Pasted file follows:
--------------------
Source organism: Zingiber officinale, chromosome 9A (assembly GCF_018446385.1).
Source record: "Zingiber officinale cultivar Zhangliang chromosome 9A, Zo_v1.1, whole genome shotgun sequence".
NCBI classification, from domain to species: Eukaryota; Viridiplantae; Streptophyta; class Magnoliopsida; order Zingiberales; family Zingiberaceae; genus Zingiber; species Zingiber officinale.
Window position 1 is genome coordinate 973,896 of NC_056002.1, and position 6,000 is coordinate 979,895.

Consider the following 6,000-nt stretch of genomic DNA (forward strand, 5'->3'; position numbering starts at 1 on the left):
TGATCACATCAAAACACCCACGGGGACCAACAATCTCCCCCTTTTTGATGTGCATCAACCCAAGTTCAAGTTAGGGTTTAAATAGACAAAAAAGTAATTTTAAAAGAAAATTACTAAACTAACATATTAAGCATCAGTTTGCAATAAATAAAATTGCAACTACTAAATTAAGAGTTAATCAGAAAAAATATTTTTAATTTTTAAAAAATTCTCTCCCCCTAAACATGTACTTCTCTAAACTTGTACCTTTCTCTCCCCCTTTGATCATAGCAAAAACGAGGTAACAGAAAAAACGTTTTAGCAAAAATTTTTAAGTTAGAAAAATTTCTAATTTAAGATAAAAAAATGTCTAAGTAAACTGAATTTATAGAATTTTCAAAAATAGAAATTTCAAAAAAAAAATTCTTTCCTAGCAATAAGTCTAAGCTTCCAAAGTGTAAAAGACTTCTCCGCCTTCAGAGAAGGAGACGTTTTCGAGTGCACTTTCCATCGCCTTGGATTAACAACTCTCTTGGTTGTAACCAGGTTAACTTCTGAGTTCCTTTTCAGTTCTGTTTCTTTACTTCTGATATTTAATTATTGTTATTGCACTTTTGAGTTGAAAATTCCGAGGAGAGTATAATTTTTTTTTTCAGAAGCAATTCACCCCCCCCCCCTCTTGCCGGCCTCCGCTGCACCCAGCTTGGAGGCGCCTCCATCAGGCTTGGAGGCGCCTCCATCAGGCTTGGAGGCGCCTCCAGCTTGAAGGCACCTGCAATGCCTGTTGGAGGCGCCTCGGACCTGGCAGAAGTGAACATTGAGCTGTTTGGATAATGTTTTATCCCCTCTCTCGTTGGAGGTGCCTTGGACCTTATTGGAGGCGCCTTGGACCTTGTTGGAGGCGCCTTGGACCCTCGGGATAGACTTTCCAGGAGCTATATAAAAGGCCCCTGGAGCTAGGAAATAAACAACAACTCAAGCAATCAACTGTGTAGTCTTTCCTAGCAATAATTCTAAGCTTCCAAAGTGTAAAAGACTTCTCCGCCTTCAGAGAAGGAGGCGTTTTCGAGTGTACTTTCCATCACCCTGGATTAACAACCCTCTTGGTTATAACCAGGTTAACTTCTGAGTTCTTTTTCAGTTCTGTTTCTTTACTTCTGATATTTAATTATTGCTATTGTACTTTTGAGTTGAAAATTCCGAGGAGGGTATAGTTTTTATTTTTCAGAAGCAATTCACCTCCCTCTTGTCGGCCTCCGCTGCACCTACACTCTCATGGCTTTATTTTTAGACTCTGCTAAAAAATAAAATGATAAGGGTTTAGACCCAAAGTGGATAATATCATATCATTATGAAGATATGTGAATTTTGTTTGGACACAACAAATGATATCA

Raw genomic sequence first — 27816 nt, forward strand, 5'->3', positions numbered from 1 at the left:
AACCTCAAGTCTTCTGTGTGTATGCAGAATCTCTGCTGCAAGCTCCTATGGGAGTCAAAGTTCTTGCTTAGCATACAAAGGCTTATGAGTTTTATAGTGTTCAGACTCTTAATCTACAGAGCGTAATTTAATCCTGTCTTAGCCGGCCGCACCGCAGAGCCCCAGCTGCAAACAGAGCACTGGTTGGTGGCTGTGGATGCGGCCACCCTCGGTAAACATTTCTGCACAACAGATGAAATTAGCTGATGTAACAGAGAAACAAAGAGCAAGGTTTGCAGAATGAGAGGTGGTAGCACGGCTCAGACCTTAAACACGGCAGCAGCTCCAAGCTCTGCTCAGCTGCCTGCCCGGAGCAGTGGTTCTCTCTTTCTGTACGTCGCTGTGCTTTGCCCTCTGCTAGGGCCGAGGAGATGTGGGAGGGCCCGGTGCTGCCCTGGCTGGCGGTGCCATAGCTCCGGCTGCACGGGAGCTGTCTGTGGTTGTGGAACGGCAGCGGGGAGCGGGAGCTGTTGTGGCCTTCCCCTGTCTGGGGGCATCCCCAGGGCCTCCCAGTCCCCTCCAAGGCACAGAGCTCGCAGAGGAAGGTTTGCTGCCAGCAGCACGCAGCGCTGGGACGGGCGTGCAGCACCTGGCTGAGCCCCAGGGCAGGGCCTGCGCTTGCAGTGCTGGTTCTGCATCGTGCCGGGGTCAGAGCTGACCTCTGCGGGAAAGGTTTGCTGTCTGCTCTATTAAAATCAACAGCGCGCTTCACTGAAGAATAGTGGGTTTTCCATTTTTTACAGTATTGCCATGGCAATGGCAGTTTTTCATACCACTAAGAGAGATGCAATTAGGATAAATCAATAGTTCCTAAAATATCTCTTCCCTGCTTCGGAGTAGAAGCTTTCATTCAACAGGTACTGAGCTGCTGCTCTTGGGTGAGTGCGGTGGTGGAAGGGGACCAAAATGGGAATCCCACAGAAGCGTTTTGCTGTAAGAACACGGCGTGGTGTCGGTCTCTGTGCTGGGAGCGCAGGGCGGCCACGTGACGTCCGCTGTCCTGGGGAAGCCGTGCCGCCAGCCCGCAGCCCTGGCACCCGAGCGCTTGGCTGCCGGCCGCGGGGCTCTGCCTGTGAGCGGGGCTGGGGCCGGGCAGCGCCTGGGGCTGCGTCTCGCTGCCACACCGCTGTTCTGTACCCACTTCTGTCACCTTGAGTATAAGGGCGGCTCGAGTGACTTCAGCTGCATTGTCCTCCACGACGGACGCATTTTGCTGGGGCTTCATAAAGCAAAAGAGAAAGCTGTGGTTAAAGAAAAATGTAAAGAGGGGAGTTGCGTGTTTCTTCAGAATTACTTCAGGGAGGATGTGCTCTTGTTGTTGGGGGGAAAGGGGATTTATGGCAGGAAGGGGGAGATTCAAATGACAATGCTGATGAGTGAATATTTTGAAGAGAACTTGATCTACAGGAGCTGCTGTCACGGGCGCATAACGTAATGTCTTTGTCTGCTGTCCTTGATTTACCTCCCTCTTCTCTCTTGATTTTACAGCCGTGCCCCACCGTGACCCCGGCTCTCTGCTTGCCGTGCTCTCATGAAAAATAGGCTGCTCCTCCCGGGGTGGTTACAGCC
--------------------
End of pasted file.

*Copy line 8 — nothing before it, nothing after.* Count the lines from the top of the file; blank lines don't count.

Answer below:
AACCTCAAGTCTTCTGTGTGTATGCAGAATCTCTGCTGCAAGCTCCTATGGGAGTCAAAGTTCTTGCTTAGCATACAAAGGCTTATGAGTTTTATAGTGTTCAGACTCTTAATCTACAGAGCGTAATTTAATCCTGTCTTAGCCGGCCGCACCGCAGAGCCCCAGCTGCAAACAGAGCACTGGTTGGTGGCTGTGGATGCGGCCACCCTCGGTAAACATTTCTGCACAACAGATGAAATTAGCTGATGTAACAGAGAAACAAAGAGCAAGGTTTGCAGAATGAGAGGTGGTAGCACGGCTCAGACCTTAAACACGGCAGCAGCTCCAAGCTCTGCTCAGCTGCCTGCCCGGAGCAGTGGTTCTCTCTTTCTGTACGTCGCTGTGCTTTGCCCTCTGCTAGGGCCGAGGAGATGTGGGAGGGCCCGGTGCTGCCCTGGCTGGCGGTGCCATAGCTCCGGCTGCACGGGAGCTGTCTGTGGTTGTGGAACGGCAGCGGGGAGCGGGAGCTGTTGTGGCCTTCCCCTGTCTGGGGGCATCCCCAGGGCCTCCCAGTCCCCTCCAAGGCACAGAGCTCGCAGAGGAAGGTTTGCTGCCAGCAGCACGCAGCGCTGGGACGGGCGTGCAGCACCTGGCTGAGCCCCAGGGCAGGGCCTGCGCTTGCAGTGCTGGTTCTGCATCGTGCCGGGGTCAGAGCTGACCTCTGCGGGAAAGGTTTGCTGTCTGCTCTATTAAAATCAACAGCGCGCTTCACTGAAGAATAGTGGGTTTTCCATTTTTTACAGTATTGCCATGGCAATGGCAGTTTTTCATACCACTAAGAGAGATGCAATTAGGATAAATCAATAGTTCCTAAAATATCTCTTCCCTGCTTCGGAGTAGAAGCTTTCATTCAACAGGTACTGAGCTGCTGCTCTTGGGTGAGTGCGGTGGTGGAAGGGGACCAAAATGGGAATCCCACAGAAGCGTTTTGCTGTAAGAACACGGCGTGGTGTCGGTCTCTGTGCTGGGAGCGCAGGGCGGCCACGTGACGTCCGCTGTCCTGGGGAAGCCGTGCCGCCAGCCCGCAGCCCTGGCACCCGAGCGCTTGGCTGCCGGCCGCGGGGCTCTGCCTGTGAGCGGGGCTGGGGCCGGGCAGCGCCTGGGGCTGCGTCTCGCTGCCACACCGCTGTTCTGTACCCACTTCTGTCACCTTGAGTATAAGGGCGGCTCGAGTGACTTCAGCTGCATTGTCCTCCACGACGGACGCATTTTGCTGGGGCTTCATAAAGCAAAAGAGAAAGCTGTGGTTAAAGAAAAATGTAAAGAGGGGAGTTGCGTGTTTCTTCAGAATTACTTCAGGGAGGATGTGCTCTTGTTGTTGGGGGGAAAGGGGATTTATGGCAGGAAGGGGGAGATTCAAATGACAATGCTGATGAGTGAATATTTTGAAGAGAACTTGATCTACAGGAGCTGCTGTCACGGGCGCATAACGTAATGTCTTTGTCTGCTGTCCTTGATTTACCTCCCTCTTCTCTCTTGATTTTACAGCCGTGCCCCACCGTGACCCCGGCTCTCTGCTTGCCGTGCTCTCATGAAAAATAGGCTGCTCCTCCCGGGGTGGTTACAGCC